MISSION, KS (AP) – Fewer than five of Kansas’ 105 counties are still in need of masks, and those left may not last long.

Johnson County, the state’s largest county with more than 600,000 residents, will consider whether the mask order will expire on Thursday. Health officials there have said they will not resist dropping the requirement.

Such an action would leave strong masked orders in only three counties – Riley County in the Manhattan area; Douglas County in the Lawrence area; and Wyandotte County in the Kansas City, Kansas area, suggests newly released survey data from the Kansas Association of Counties and the Kansas Health Institute.

And Riley County commissioners said at a meeting earlier this month that they will not attempt to expand their appointment after mid-May.

The move goes beyond what the Centers for Disease Control and Prevention recommend. While the agency relaxed its guidelines for wearing masks outdoors on Tuesday, it continues to recommend masks to people vaccinated in public indoor spaces such as hair salons, restaurants, shopping malls, gyms, museums and cinemas.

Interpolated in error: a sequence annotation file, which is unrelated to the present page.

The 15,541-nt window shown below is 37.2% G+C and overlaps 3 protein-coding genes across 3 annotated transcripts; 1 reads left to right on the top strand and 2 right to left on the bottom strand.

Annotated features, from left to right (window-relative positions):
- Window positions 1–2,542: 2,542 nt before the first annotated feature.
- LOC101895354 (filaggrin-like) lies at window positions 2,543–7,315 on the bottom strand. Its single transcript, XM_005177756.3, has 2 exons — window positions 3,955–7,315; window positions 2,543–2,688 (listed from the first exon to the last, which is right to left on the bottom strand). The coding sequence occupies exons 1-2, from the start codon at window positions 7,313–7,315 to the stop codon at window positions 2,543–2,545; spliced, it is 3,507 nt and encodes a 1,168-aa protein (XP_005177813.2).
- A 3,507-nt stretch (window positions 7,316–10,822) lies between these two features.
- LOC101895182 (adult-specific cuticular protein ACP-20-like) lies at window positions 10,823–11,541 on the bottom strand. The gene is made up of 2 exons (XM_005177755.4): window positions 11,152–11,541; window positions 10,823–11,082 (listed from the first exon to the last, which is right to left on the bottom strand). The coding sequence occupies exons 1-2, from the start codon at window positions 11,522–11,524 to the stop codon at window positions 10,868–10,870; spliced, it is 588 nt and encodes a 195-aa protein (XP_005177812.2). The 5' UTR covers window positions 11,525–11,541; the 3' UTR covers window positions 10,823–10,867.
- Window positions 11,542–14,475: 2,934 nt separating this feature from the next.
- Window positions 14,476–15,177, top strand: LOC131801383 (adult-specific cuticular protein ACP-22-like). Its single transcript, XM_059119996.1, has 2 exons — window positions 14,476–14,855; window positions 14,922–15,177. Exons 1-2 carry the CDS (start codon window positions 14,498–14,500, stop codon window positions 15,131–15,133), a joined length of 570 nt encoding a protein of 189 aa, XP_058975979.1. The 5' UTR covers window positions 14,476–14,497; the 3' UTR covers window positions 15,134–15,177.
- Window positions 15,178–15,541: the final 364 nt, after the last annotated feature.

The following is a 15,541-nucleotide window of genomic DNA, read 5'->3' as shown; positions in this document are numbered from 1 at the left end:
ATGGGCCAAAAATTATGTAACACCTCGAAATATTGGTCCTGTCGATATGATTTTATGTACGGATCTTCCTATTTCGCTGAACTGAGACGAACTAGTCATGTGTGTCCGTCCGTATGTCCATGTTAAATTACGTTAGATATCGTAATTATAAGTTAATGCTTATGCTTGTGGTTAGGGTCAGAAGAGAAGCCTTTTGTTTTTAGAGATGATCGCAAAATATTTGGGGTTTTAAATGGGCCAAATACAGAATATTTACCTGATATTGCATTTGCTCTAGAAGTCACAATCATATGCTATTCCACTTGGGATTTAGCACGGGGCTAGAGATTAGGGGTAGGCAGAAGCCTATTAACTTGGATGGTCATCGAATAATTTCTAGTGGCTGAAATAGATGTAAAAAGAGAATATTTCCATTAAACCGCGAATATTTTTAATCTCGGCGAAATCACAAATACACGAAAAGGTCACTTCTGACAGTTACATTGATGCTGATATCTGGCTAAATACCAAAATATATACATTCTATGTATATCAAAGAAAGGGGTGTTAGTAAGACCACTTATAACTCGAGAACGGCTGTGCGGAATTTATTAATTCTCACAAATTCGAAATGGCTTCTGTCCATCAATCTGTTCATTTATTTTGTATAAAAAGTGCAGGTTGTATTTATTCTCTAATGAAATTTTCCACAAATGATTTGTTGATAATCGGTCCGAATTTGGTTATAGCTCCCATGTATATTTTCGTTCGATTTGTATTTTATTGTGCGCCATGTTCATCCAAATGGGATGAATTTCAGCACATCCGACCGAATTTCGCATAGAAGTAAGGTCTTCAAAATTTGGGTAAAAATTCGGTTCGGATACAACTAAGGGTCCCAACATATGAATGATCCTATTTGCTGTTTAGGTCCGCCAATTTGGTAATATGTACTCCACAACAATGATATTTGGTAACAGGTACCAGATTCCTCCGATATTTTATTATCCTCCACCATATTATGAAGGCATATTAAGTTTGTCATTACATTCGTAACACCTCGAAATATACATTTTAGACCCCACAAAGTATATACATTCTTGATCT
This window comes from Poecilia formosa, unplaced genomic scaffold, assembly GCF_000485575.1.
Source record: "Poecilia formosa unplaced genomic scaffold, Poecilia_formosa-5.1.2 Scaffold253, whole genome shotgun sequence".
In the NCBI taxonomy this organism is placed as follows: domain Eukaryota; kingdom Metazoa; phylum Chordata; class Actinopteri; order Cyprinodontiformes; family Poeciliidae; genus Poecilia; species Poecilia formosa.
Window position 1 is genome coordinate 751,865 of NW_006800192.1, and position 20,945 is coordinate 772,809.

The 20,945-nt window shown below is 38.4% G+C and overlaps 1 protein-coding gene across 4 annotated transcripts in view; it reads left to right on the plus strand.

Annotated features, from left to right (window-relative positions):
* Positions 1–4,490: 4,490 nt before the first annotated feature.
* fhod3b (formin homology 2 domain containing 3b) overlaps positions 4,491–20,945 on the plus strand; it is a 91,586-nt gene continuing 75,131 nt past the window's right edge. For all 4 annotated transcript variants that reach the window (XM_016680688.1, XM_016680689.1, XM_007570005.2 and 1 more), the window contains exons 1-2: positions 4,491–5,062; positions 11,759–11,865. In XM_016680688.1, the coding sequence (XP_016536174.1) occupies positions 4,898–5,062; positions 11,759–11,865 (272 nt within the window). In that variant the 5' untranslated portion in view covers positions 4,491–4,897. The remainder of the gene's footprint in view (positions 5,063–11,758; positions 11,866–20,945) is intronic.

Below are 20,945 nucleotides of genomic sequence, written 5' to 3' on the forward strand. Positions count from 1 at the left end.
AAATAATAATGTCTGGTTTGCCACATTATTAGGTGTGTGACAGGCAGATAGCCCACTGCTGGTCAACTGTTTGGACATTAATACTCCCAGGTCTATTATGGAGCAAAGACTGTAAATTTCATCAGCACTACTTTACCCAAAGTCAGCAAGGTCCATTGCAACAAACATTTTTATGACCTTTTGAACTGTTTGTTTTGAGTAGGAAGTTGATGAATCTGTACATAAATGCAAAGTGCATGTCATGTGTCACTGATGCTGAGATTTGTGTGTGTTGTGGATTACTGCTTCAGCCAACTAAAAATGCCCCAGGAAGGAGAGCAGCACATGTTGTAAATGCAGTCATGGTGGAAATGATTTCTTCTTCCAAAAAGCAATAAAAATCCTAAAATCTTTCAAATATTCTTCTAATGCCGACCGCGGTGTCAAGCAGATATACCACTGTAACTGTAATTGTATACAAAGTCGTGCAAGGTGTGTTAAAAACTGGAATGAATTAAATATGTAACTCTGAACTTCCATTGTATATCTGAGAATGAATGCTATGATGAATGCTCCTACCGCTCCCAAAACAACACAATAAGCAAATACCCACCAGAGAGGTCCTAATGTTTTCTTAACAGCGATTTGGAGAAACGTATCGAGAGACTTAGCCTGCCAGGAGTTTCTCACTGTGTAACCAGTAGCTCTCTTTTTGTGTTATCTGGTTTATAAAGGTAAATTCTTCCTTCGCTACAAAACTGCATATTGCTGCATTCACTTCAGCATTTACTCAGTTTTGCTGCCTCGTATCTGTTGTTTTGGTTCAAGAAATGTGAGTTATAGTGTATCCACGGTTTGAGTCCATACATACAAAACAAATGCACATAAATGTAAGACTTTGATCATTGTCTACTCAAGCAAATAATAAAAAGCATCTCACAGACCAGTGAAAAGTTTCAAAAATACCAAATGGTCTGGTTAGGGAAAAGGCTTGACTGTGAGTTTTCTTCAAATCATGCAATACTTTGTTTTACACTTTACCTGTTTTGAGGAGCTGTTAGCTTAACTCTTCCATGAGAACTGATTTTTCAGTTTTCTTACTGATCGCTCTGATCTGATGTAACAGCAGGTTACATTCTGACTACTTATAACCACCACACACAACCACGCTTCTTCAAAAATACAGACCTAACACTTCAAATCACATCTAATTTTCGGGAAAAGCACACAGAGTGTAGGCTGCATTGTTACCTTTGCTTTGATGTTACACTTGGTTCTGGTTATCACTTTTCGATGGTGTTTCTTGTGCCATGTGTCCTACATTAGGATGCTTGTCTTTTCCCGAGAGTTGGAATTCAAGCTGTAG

But the decline in mask orders has been steady in Kansas and nationally.

When the Kansas Association of Counties contacted the counties two weeks ago, Shawnee County in the Topeka region and Lyon County in the Emporia region were also classified as mask mandates. But Shawnee County later allowed his order to largely expire, requiring masks only in a few government buildings. And Lyon County has switched its mandate to a recommendation.

As recently as February, 57 districts had mask mandates, according to previous surveys.

The decline in mask orders accelerated after lawmakers overturned Governor Laura Kelly’s newly enacted order that demanded her earlier this month.

Another issue that counties are filing mask orders is a Kansas law that gives residents and businesses objecting to pandemic restrictions the right to initiate a lightning-fast 72-hour review by a judge. The burden of proof rests on officials to demonstrate that their rules are as non-restrictive as possible in protecting public health.

Kimberly Qualls, a spokeswoman for the Kansas Association of Counties, also attributed the vaccine’s adoption and the declining number of cases to the decline in mask orders.

“The vaccine just made a huge difference,” she said.

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